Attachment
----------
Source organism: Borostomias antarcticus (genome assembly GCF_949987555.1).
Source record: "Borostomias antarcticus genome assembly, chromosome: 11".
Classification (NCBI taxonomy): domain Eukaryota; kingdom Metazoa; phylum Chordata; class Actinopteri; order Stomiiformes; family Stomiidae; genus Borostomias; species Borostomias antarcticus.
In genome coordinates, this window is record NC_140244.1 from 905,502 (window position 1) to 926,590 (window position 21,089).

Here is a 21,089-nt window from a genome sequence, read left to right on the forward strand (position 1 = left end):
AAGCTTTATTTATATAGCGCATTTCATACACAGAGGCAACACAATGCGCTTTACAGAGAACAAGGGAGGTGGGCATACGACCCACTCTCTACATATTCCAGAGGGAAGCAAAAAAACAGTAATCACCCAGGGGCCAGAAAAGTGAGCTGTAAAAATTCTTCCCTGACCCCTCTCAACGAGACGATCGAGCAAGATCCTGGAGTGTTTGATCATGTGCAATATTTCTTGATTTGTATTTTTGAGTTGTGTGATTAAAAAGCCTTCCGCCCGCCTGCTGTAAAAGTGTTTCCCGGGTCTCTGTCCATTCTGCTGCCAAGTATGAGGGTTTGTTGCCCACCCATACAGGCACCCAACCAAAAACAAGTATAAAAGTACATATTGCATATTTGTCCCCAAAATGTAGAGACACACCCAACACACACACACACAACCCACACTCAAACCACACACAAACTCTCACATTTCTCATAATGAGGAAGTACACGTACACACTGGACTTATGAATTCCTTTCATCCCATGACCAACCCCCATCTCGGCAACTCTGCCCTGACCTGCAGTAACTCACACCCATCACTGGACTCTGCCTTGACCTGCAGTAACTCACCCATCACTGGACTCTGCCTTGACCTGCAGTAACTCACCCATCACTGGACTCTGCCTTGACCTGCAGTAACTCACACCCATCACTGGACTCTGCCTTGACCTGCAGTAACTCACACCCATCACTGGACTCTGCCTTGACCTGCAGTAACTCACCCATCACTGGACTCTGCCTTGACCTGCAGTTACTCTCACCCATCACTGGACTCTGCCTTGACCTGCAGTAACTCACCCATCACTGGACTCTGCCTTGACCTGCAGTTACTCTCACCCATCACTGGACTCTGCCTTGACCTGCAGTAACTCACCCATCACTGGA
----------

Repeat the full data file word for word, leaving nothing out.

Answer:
Source organism: Borostomias antarcticus (genome assembly GCF_949987555.1).
Source record: "Borostomias antarcticus genome assembly, chromosome: 11".
Classification (NCBI taxonomy): domain Eukaryota; kingdom Metazoa; phylum Chordata; class Actinopteri; order Stomiiformes; family Stomiidae; genus Borostomias; species Borostomias antarcticus.
In genome coordinates, this window is record NC_140244.1 from 905,502 (window position 1) to 926,590 (window position 21,089).

Here is a 21,089-nt window from a genome sequence, read left to right on the forward strand (position 1 = left end):
AAGCTTTATTTATATAGCGCATTTCATACACAGAGGCAACACAATGCGCTTTACAGAGAACAAGGGAGGTGGGCATACGACCCACTCTCTACATATTCCAGAGGGAAGCAAAAAAACAGTAATCACCCAGGGGCCAGAAAAGTGAGCTGTAAAAATTCTTCCCTGACCCCTCTCAACGAGACGATCGAGCAAGATCCTGGAGTGTTTGATCATGTGCAATATTTCTTGATTTGTATTTTTGAGTTGTGTGATTAAAAAGCCTTCCGCCCGCCTGCTGTAAAAGTGTTTCCCGGGTCTCTGTCCATTCTGCTGCCAAGTATGAGGGTTTGTTGCCCACCCATACAGGCACCCAACCAAAAACAAGTATAAAAGTACATATTGCATATTTGTCCCCAAAATGTAGAGACACACCCAACACACACACACACAACCCACACTCAAACCACACACAAACTCTCACATTTCTCATAATGAGGAAGTACACGTACACACTGGACTTATGAATTCCTTTCATCCCATGACCAACCCCCATCTCGGCAACTCTGCCCTGACCTGCAGTAACTCACACCCATCACTGGACTCTGCCTTGACCTGCAGTAACTCACCCATCACTGGACTCTGCCTTGACCTGCAGTAACTCACCCATCACTGGACTCTGCCTTGACCTGCAGTAACTCACACCCATCACTGGACTCTGCCTTGACCTGCAGTAACTCACACCCATCACTGGACTCTGCCTTGACCTGCAGTAACTCACCCATCACTGGACTCTGCCTTGACCTGCAGTTACTCTCACCCATCACTGGACTCTGCCTTGACCTGCAGTAACTCACCCATCACTGGACTCTGCCTTGACCTGCAGTTACTCTCACCCATCACTGGACTCTGCCTTGACCTGCAGTAACTCACCCATCACTGGA